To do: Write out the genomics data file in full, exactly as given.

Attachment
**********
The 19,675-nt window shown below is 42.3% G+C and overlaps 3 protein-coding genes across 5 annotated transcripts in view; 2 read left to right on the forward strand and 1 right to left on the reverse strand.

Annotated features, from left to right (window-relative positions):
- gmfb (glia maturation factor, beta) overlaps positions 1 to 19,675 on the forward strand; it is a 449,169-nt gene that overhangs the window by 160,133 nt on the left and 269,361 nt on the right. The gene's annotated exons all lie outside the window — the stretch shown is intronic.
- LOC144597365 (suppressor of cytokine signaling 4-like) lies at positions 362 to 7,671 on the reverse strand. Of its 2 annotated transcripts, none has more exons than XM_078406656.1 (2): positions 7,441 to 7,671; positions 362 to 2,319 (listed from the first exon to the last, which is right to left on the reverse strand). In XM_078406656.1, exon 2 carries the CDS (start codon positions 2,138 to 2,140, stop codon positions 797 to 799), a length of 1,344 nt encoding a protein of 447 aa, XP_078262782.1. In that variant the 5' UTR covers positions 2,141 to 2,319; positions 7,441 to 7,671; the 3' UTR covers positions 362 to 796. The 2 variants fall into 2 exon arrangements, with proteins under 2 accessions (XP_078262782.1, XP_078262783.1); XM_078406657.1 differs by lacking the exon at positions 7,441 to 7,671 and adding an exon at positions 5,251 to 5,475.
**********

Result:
The 19,675-nt window shown below is 42.3% G+C and overlaps 3 protein-coding genes across 5 annotated transcripts in view; 2 read left to right on the forward strand and 1 right to left on the reverse strand.

Annotated features, from left to right (window-relative positions):
- gmfb (glia maturation factor, beta) overlaps positions 1 to 19,675 on the forward strand; it is a 449,169-nt gene that overhangs the window by 160,133 nt on the left and 269,361 nt on the right. The gene's annotated exons all lie outside the window — the stretch shown is intronic.
- LOC144597365 (suppressor of cytokine signaling 4-like) lies at positions 362 to 7,671 on the reverse strand. Of its 2 annotated transcripts, none has more exons than XM_078406656.1 (2): positions 7,441 to 7,671; positions 362 to 2,319 (listed from the first exon to the last, which is right to left on the reverse strand). In XM_078406656.1, exon 2 carries the CDS (start codon positions 2,138 to 2,140, stop codon positions 797 to 799), a length of 1,344 nt encoding a protein of 447 aa, XP_078262782.1. In that variant the 5' UTR covers positions 2,141 to 2,319; positions 7,441 to 7,671; the 3' UTR covers positions 362 to 796. The 2 variants fall into 2 exon arrangements, with proteins under 2 accessions (XP_078262782.1, XP_078262783.1); XM_078406657.1 differs by lacking the exon at positions 7,441 to 7,671 and adding an exon at positions 5,251 to 5,475.